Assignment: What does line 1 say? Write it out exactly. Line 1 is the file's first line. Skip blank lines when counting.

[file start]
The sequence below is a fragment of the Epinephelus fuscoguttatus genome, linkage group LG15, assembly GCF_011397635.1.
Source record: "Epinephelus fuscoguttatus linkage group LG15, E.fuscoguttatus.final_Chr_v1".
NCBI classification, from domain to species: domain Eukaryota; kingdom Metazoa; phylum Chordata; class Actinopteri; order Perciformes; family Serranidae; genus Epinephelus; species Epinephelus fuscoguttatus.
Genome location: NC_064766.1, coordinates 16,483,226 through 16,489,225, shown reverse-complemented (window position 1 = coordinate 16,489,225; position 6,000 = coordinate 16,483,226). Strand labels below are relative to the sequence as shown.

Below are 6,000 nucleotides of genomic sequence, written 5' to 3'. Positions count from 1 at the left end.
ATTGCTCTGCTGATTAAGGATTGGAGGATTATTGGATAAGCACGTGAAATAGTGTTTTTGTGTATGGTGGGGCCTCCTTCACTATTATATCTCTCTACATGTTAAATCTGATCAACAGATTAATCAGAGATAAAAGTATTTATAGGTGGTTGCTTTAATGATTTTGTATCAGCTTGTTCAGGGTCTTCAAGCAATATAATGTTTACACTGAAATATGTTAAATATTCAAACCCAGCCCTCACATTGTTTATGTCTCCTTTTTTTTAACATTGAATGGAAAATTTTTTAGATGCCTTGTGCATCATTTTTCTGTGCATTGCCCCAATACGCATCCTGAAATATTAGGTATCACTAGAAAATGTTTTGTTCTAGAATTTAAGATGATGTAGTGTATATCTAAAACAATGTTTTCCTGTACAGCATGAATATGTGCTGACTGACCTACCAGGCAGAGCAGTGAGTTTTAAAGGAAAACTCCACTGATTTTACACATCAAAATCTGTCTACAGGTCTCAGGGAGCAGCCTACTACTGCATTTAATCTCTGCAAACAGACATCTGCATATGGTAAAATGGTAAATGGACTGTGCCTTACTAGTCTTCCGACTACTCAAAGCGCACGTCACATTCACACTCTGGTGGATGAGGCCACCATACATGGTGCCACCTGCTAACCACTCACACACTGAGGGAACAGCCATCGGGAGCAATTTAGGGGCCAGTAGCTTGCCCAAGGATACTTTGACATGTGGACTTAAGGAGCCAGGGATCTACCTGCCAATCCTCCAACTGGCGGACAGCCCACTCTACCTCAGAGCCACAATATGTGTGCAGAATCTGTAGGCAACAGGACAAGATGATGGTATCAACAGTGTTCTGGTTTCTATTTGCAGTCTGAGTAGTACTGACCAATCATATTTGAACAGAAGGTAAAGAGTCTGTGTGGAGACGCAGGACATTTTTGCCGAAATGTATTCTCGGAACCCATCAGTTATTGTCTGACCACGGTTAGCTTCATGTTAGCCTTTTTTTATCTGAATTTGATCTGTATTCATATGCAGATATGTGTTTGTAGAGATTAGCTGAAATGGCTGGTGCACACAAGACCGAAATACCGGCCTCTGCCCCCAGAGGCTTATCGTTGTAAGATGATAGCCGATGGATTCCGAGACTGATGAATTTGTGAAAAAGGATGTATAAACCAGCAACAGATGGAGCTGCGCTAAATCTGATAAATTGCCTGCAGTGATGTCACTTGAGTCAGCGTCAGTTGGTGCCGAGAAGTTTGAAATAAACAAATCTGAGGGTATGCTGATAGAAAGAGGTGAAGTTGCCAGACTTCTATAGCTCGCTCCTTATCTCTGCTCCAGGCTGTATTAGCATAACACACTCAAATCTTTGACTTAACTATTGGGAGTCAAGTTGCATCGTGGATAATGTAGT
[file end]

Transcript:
The sequence below is a fragment of the Epinephelus fuscoguttatus genome, linkage group LG15, assembly GCF_011397635.1.